(Note that for the sake of readability, I’ve omitted a few columns from the result above — metadata like starting index, ending index, a copy of the line on which a token occurs, etc.)

#code quality #code review #static analysis #static code analysis #code analysis #static analysis tools #code review tips #static code analyzer #static code analysis tool #static analyzer

Obie  Rowe

Obie Rowe

1598573820

Turn Your Static Website Into a Web App in Minutes With A Low-Code Framework

Introducing Remake

If you’ve developed products before, you know there are two huge traps you can get stuck in because building web apps the traditional way is so damn hard:

  1. Do a ton of research, come up with ideas, but never actually build anything. You never feel quite ready to commit because you’re not sure it’s “the right idea”.
  2. Start building a really small piece of a really big idea, hoping that when you finally release the entire product years from now, it will “change everything overnight”, but never feel ready to show it to the world because “it’s not quite done yet”.

Remake solves this predicament by pulling it out at the root: it makes building an app so damn easy that all your reasons for not shipping it disappear.

Remake is a new type of framework whose goal is to make building web apps feel more like doing a quick sketch and less like painting a masterpiece.

What if you could use regular HTML to build a dynamic, editable website in about an hour? Well, we’ve got news for you — Remake makes this a reality.

Remake wants to help you, above all else: Find product/market fit.

#low-code #open-source #javascript-frameworks #web-development #good-company #how-to-make-a-webapp #webapp-from-static-website #how-to-build-webapp-from-site

Best Android Mobile App Development Frameworks

Are you looking for the best Android app development frameworks? Get the best Android app development frameworks that help to build the top-notch Android mobile app.

For more info:
Website: https://www.appcluesinfotech.com/
Email: info@appcluesinfotech.com
Call: +1-978-309-9910

#best android mobile app development frameworks #top mobile app development frameworks #android app development frameworks #top frameworks for android app development #most popular android app development frameworks #app development frameworks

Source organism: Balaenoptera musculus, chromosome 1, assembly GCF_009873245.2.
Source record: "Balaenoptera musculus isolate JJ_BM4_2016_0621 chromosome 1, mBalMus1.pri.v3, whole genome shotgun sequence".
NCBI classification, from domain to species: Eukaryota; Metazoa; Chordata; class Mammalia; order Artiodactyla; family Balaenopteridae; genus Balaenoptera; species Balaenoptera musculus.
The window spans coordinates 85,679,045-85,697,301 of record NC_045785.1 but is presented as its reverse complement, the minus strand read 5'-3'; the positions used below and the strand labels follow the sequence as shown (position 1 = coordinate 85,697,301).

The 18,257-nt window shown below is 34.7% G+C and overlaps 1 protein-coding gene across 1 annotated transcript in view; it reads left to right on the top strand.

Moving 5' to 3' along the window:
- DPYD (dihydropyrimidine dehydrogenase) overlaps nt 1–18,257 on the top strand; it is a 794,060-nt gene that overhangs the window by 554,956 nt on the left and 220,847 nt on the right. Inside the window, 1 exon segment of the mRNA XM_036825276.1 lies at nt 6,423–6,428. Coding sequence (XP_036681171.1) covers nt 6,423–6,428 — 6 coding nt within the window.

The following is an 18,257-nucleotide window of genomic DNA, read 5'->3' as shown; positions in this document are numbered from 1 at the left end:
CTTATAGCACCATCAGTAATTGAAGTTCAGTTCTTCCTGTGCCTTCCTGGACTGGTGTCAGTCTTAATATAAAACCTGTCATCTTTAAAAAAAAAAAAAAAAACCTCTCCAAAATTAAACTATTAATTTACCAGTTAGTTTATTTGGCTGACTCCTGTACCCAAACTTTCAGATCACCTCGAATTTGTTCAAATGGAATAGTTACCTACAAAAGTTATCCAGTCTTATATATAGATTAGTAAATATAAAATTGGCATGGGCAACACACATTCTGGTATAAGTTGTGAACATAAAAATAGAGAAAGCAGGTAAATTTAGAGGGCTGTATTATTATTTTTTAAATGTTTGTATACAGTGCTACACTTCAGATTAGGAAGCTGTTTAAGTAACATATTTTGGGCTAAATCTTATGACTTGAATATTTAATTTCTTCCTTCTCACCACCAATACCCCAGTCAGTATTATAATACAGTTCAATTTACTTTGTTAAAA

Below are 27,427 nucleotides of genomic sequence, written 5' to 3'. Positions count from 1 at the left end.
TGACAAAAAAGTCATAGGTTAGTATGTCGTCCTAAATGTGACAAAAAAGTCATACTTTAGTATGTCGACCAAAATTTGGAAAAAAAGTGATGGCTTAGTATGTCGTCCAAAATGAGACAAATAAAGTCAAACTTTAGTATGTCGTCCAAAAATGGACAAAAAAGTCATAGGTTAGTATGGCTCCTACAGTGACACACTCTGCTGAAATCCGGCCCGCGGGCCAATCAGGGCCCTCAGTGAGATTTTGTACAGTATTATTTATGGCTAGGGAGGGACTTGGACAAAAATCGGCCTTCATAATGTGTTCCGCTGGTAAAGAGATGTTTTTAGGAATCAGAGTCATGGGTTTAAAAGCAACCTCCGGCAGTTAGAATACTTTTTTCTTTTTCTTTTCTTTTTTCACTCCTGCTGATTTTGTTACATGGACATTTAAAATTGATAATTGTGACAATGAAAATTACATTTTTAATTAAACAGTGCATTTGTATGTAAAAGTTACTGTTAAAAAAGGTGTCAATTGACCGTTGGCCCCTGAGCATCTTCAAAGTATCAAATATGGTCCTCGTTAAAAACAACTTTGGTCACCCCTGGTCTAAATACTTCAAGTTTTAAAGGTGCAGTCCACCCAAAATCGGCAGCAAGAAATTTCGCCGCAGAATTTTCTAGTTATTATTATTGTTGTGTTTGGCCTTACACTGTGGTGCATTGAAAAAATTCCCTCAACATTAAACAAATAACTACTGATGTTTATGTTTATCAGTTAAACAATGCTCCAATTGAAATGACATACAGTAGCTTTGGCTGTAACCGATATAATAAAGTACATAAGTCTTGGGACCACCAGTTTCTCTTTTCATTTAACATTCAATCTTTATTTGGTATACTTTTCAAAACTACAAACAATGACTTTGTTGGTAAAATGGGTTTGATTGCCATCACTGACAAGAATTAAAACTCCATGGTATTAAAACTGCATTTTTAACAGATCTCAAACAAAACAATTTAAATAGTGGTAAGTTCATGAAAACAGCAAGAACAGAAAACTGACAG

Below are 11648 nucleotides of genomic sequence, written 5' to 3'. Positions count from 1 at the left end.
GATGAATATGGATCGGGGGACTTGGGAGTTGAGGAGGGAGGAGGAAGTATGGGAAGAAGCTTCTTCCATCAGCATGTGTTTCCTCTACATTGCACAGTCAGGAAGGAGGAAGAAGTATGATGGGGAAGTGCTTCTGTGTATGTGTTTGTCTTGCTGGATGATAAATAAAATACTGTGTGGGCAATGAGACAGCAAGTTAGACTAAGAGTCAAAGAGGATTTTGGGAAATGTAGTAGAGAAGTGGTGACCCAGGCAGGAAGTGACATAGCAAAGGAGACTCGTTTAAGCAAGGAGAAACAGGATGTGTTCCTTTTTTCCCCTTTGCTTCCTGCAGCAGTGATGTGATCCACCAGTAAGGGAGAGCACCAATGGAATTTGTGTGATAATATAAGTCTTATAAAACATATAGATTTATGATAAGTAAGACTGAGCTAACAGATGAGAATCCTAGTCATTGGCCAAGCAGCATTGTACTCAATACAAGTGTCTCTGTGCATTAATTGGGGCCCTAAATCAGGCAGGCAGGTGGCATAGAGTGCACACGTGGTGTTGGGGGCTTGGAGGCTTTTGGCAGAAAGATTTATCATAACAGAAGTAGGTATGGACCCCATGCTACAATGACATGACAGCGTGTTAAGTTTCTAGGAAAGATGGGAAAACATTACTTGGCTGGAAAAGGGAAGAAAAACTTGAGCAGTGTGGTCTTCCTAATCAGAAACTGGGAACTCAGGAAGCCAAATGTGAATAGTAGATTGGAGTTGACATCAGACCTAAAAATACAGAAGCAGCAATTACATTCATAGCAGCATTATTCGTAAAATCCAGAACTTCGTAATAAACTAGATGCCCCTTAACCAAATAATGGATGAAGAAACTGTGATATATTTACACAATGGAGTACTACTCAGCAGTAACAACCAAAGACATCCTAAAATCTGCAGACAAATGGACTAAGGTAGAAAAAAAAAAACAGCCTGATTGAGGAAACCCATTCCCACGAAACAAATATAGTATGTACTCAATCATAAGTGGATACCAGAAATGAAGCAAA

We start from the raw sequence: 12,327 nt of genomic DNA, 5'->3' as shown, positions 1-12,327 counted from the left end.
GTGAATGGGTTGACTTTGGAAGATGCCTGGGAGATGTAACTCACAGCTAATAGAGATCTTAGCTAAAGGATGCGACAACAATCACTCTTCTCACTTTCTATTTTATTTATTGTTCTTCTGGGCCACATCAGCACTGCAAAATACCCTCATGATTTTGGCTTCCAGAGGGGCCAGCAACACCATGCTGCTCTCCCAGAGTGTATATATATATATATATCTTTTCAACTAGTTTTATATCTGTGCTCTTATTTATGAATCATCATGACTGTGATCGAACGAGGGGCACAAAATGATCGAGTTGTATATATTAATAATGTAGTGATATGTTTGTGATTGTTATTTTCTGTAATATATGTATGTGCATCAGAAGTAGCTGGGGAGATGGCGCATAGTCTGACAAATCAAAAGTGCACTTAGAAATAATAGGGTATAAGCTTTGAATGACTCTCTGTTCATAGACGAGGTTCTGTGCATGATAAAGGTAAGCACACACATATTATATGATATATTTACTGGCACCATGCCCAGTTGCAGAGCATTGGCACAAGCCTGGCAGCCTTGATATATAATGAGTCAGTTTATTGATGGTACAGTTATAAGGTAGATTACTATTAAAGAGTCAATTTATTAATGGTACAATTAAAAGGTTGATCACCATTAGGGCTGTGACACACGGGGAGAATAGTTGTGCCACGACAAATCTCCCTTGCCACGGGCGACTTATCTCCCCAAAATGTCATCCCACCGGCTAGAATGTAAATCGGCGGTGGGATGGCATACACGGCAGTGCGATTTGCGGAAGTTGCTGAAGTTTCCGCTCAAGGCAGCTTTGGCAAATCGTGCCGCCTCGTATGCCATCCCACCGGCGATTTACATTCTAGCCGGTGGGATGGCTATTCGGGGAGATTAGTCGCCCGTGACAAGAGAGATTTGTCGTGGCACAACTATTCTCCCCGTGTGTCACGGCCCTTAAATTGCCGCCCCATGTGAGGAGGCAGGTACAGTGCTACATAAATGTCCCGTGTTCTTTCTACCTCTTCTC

Fredy  Larson

Fredy Larson

1595059664

How long does it take to develop/build an app?

With more of us using smartphones, the popularity of mobile applications has exploded. In the digital era, the number of people looking for products and services online is growing rapidly. Smartphone owners look for mobile applications that give them quick access to companies’ products and services. As a result, mobile apps provide customers with a lot of benefits in just one device.

Likewise, companies use mobile apps to increase customer loyalty and improve their services. Mobile Developers are in high demand as companies use apps not only to create brand awareness but also to gather information. For that reason, mobile apps are used as tools to collect valuable data from customers to help companies improve their offer.

There are many types of mobile applications, each with its own advantages. For example, native apps perform better, while web apps don’t need to be customized for the platform or operating system (OS). Likewise, hybrid apps provide users with comfortable user experience. However, you may be wondering how long it takes to develop an app.

To give you an idea of how long the app development process takes, here’s a short guide.

App Idea & Research

app-idea-research

_Average time spent: two to five weeks _

This is the initial stage and a crucial step in setting the project in the right direction. In this stage, you brainstorm ideas and select the best one. Apart from that, you’ll need to do some research to see if your idea is viable. Remember that coming up with an idea is easy; the hard part is to make it a reality.

All your ideas may seem viable, but you still have to run some tests to keep it as real as possible. For that reason, when Web Developers are building a web app, they analyze the available ideas to see which one is the best match for the targeted audience.

Targeting the right audience is crucial when you are developing an app. It saves time when shaping the app in the right direction as you have a clear set of objectives. Likewise, analyzing how the app affects the market is essential. During the research process, App Developers must gather information about potential competitors and threats. This helps the app owners develop strategies to tackle difficulties that come up after the launch.

The research process can take several weeks, but it determines how successful your app can be. For that reason, you must take your time to know all the weaknesses and strengths of the competitors, possible app strategies, and targeted audience.

The outcomes of this stage are app prototypes and the minimum feasible product.

#android app #frontend #ios app #minimum viable product (mvp) #mobile app development #web development #android app development #app development #app development for ios and android #app development process #ios and android app development #ios app development #stages in app development